ualbany engineering college downtown campus rendering

UAlbany's plan for a new engineering college in the middle of Albany

ualbany engineering college rendering cropped

Here's a larger view of the rendering. / image via UAlbany

UAlbany has formally announced its intent to turn the convert a former Albany school building next to its downtown campus into the home for the new College of Engineering and Applied Sciences. The university is seeking $20 million in the state budget to get started on the project, which it says will ultimately cost $60 million.

The building is on the western end of UAlbany's downtown campus, between Western and Washington avenues at North Lake. UAlbany bought the building from the Albany school district a few years back. It had originally served as (the second version of) Albany High School, and then Philip Schuyler Elementary.

Press release blurbage:

All told, the $60 million project will create 127,000 square feet of classroom, research and office space with capacity for more than 1,000 students and 180 faculty and researchers. It will also create a dynamic new community resource, including a 1,000-seat auditorium, space for new collaborations with local schools and community organizations, including a "Summer Science Saturday" program, and other opportunities.

UAlbany president Robert Jones said the new engineering college is "at the center of our vision for UAlbany as we create the largest--and most strategic--academic expansion in fifty years." Two years ago Jones said UAlbany was starting the college in attempt to be more competitive in attracting students. (That also happened to be around the time the College of Nanoscale Science and Engineering split to become its own institution, which is now SUNY Poly.)

If the project goes through, it'll be interesting to see how affects the surrounding area. UAlbany already has presence there, of course -- the Rockefeller College of Public Affairs & Policy and other programs are based there -- but the new college is a potentially significant addition of people and activity.

The press release included bits about the "comprehensive vision" for the engineering college, which include a maker space and improving the North Lake Ave-Ontario Street corridor. The full list is after the jump, if you're curious.

In all, the new CEAS is part of a comprehensive vision to:
+ Expand UAlbany's capacity to helping solve society's critical challenges such as clean water, renewable energy, medicine, cyber-security, climate change and more;
+ Strengthen the region's only public research university by broadening its offerings available to its diverse student body;
+ Provide students with broad and diverse offerings so they are best prepared to thrive in the ever-changing 21st Century economy;
+ Increase opportunities for cutting-edge research and other investments at the University and in the region;
+ Help local businesses through increased campus activity;
+ Expand and support the arts;
+ Create new partnerships and programs with local K-12 schools, Albany Medical Center, Hudson Valley + Community College, Albany Law School, Albany College of Pharmacy and others;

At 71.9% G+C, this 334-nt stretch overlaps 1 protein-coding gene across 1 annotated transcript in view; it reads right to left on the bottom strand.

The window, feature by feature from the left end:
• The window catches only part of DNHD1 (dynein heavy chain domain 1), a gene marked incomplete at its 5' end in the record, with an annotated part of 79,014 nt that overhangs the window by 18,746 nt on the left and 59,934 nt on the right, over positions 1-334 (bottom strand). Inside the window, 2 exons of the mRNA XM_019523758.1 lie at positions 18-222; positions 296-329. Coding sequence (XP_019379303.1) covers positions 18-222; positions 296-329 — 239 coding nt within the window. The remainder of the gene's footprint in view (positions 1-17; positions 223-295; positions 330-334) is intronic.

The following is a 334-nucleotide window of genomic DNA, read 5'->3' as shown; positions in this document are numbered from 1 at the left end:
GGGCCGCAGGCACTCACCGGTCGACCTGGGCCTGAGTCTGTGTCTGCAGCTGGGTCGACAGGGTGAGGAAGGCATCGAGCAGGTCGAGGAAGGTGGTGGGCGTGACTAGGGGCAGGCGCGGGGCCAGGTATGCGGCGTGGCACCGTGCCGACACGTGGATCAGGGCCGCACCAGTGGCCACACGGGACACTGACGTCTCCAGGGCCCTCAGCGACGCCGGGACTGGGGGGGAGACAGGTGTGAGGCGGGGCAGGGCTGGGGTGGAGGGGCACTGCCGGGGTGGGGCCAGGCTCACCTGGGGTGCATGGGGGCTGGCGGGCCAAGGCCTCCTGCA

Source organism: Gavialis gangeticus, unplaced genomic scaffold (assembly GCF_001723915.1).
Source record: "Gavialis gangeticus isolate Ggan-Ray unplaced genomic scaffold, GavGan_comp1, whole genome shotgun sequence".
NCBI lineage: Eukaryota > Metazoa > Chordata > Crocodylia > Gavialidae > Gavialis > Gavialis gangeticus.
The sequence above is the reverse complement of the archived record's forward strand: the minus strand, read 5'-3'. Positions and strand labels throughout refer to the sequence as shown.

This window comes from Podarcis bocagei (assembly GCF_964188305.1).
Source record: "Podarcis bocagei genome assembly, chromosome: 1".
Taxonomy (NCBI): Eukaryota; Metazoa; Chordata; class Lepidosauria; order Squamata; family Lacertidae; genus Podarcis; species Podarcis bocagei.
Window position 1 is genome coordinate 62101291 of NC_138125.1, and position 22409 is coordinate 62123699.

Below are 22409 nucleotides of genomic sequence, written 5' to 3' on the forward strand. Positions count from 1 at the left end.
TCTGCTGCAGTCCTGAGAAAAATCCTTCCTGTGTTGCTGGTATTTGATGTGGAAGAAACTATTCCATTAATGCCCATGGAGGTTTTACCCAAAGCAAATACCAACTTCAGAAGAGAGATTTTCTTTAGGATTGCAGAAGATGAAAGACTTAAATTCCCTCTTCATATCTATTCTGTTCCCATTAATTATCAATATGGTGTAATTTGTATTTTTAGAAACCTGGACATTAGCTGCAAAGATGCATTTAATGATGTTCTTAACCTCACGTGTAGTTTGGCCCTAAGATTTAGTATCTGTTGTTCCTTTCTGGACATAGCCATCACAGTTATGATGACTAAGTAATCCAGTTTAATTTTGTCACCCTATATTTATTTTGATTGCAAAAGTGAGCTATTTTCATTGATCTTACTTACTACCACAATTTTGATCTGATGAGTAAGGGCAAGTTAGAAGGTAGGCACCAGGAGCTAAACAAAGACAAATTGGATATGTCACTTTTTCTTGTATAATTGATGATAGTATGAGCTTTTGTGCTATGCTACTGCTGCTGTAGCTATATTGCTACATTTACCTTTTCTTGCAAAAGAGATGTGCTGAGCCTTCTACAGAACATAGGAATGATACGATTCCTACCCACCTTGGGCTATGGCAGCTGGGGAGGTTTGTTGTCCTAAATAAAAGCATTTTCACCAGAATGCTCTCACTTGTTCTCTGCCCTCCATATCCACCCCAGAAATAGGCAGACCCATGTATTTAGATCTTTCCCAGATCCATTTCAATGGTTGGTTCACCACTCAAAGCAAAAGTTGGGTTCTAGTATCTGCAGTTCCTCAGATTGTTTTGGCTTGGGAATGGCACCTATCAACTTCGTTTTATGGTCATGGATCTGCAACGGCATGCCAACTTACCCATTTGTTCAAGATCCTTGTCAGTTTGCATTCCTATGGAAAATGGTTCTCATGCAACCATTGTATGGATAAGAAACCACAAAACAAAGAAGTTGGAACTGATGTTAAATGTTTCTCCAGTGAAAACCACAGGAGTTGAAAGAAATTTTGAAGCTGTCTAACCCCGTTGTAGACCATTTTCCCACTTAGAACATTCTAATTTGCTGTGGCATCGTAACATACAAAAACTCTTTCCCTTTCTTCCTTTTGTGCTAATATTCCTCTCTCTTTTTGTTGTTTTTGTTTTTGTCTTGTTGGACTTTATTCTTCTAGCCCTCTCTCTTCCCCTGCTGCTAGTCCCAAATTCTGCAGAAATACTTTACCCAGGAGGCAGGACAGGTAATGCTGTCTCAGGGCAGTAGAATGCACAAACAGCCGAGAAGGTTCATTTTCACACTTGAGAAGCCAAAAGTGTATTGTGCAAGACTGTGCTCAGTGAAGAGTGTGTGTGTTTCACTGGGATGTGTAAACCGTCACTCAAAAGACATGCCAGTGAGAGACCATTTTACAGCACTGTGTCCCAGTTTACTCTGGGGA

+ Create "maker space" where local entrepreneurs can meet and develop ideas for new products; and
+ Improve Albany's North Lake Ave-Ontario Street corridor with new mass transit and other improvements pending a comprehensive corridor study by the City and UAlbany.

Comments

And here comes Dr. Jackson to crush this idea in her own back yard in 3, 2, 1...

I would rather it gone on the tax rolls as condos, or apartments.
S.U.N.Y. has taken over so much valued land in this city, the business on Fuller Road suffered & some went under!
Roundabouts on Fuller are dangerous & a turn off to potential customers.

mg - Roundabouts come from city and county contracted road designers, not SUNY. Look at Malta to see how much worse things could be. And Washington-Fuller monster was mostly to accommodate state office campus traffic - just before most offices moved downtown.
As for businesses... Closing Fuller for half a year during construction was a big blow for many - but once again that wasn't SUNY.

Oh, UAlbany is only 40 years behind the times. Back in the 70s computing at UAlbany was an antique Sperry Rand Univac, where you were taught computing with punch cards. UAlbany at that time didn't take computer technology seriously.
You can't have a modern university without engineering and applied technology programs. It isn't just about attracting students, or giving students want they want, or jobs after graduation: engineering departments have the tendency to drag the pure science and business programs into the modern era. As an example: In the 70s and 80s UAlbany denied the computer revolution, while cranking out tons of business majors. But for those graduates, information technology was the biggest thing happening in business and industry.
I'm glad they're opening the Computer engineering school. It'll revitalize the old Milne School buildings.

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